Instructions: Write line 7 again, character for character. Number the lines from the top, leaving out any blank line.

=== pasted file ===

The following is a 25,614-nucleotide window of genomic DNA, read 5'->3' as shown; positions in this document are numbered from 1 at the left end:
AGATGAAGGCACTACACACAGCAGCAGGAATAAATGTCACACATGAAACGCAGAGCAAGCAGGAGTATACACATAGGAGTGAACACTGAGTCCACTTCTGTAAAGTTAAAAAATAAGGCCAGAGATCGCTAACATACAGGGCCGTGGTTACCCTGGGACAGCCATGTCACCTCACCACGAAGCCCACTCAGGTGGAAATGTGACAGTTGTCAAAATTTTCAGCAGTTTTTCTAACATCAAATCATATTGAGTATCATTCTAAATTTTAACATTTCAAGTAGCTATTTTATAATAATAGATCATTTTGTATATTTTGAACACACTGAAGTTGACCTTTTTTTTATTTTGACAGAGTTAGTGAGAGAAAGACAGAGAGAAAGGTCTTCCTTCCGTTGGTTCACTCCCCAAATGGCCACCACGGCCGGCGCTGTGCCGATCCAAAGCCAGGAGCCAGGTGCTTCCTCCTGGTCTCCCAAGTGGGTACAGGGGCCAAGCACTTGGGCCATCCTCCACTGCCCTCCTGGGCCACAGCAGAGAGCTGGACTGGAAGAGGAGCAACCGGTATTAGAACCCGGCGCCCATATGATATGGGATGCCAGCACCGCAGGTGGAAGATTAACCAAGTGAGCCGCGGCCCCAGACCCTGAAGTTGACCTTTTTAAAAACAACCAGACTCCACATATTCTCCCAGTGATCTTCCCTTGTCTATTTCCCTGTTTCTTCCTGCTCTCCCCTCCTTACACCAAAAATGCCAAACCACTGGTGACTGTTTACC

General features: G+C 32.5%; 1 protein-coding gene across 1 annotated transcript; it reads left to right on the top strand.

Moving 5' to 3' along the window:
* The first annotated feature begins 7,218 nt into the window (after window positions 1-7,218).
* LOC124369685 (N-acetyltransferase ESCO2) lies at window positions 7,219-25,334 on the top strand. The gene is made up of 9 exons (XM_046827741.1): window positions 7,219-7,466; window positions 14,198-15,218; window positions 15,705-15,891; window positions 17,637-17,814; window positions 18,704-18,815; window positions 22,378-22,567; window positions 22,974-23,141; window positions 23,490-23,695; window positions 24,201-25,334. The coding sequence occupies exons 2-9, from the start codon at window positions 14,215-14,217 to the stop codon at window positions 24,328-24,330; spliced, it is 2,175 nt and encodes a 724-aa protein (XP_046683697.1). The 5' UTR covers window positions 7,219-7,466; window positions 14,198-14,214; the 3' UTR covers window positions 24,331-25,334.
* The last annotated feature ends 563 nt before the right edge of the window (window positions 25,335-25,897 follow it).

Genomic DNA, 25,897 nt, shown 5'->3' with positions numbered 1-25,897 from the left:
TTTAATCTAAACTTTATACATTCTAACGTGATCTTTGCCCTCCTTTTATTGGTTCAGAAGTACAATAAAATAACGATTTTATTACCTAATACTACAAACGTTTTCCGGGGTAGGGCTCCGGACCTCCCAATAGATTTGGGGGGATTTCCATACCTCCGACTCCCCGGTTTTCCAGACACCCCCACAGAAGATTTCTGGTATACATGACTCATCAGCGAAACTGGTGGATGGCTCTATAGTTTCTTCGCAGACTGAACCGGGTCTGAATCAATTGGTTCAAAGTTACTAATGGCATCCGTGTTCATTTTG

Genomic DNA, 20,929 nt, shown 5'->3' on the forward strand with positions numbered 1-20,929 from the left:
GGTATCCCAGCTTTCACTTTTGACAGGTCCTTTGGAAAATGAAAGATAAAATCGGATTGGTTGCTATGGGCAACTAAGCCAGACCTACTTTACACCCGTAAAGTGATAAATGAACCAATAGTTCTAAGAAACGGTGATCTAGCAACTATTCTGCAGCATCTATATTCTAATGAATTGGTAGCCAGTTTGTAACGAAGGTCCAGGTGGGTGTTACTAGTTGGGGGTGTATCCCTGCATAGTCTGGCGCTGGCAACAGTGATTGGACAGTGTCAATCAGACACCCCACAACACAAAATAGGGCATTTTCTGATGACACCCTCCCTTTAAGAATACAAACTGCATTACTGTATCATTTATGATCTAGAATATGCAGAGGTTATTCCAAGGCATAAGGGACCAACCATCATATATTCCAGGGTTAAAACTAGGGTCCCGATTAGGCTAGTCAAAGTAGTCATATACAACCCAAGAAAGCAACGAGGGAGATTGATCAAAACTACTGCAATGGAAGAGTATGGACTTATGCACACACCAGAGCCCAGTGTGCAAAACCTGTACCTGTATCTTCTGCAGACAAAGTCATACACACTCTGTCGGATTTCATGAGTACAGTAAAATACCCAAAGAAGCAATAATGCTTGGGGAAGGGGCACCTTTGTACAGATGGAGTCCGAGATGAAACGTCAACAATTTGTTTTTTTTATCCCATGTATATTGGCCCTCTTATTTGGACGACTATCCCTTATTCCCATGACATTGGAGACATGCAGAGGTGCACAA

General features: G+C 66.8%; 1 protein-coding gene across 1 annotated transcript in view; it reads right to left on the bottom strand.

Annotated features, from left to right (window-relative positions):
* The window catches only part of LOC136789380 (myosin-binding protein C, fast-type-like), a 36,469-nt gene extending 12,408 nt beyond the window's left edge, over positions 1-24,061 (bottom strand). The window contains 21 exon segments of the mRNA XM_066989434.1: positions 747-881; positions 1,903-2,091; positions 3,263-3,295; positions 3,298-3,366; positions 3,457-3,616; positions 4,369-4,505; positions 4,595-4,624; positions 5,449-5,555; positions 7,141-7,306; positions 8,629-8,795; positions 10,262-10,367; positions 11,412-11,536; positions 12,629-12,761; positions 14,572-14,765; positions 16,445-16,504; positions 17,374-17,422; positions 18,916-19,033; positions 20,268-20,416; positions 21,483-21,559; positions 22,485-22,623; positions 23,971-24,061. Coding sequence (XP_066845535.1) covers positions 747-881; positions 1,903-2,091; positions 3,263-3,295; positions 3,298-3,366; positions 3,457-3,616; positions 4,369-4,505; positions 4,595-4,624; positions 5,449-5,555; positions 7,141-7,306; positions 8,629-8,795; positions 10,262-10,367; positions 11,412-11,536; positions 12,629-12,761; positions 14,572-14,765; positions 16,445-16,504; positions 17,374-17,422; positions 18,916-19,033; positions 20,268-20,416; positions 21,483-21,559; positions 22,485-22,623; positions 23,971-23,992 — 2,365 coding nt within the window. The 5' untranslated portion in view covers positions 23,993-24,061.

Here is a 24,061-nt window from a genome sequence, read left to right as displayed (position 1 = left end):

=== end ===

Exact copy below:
* The last annotated feature ends 563 nt before the right edge of the window (window positions 25,335-25,897 follow it).